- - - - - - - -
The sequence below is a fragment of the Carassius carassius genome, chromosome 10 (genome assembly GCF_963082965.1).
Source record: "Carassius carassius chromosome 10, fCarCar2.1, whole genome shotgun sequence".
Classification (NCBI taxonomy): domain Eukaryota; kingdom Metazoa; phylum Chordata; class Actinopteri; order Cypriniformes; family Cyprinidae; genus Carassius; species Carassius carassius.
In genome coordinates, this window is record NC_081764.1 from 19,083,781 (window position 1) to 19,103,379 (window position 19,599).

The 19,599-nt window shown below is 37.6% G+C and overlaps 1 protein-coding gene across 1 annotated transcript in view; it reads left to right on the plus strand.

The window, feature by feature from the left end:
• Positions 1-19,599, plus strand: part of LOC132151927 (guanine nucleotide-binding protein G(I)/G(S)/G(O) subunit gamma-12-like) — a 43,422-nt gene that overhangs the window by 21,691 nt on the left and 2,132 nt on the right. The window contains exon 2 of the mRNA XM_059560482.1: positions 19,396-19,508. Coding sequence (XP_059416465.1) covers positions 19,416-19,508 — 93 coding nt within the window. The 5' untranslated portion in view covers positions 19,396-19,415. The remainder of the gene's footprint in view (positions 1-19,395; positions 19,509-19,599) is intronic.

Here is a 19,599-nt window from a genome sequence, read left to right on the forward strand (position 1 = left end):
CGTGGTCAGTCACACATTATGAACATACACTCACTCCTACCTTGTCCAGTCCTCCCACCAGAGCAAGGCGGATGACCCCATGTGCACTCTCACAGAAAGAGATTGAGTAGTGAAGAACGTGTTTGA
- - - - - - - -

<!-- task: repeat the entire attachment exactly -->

The sequence below is a fragment of the Carassius carassius genome, chromosome 10 (genome assembly GCF_963082965.1).
Source record: "Carassius carassius chromosome 10, fCarCar2.1, whole genome shotgun sequence".
Classification (NCBI taxonomy): domain Eukaryota; kingdom Metazoa; phylum Chordata; class Actinopteri; order Cypriniformes; family Cyprinidae; genus Carassius; species Carassius carassius.
In genome coordinates, this window is record NC_081764.1 from 19,083,781 (window position 1) to 19,103,379 (window position 19,599).

The 19,599-nt window shown below is 37.6% G+C and overlaps 1 protein-coding gene across 1 annotated transcript in view; it reads left to right on the plus strand.

The window, feature by feature from the left end:
• Positions 1-19,599, plus strand: part of LOC132151927 (guanine nucleotide-binding protein G(I)/G(S)/G(O) subunit gamma-12-like) — a 43,422-nt gene that overhangs the window by 21,691 nt on the left and 2,132 nt on the right. The window contains exon 2 of the mRNA XM_059560482.1: positions 19,396-19,508. Coding sequence (XP_059416465.1) covers positions 19,416-19,508 — 93 coding nt within the window. The 5' untranslated portion in view covers positions 19,396-19,415. The remainder of the gene's footprint in view (positions 1-19,395; positions 19,509-19,599) is intronic.

Here is a 19,599-nt window from a genome sequence, read left to right on the forward strand (position 1 = left end):
CGTGGTCAGTCACACATTATGAACATACACTCACTCCTACCTTGTCCAGTCCTCCCACCAGAGCAAGGCGGATGACCCCATGTGCACTCTCACAGAAAGAGATTGAGTAGTGAAGAACGTGTTTGA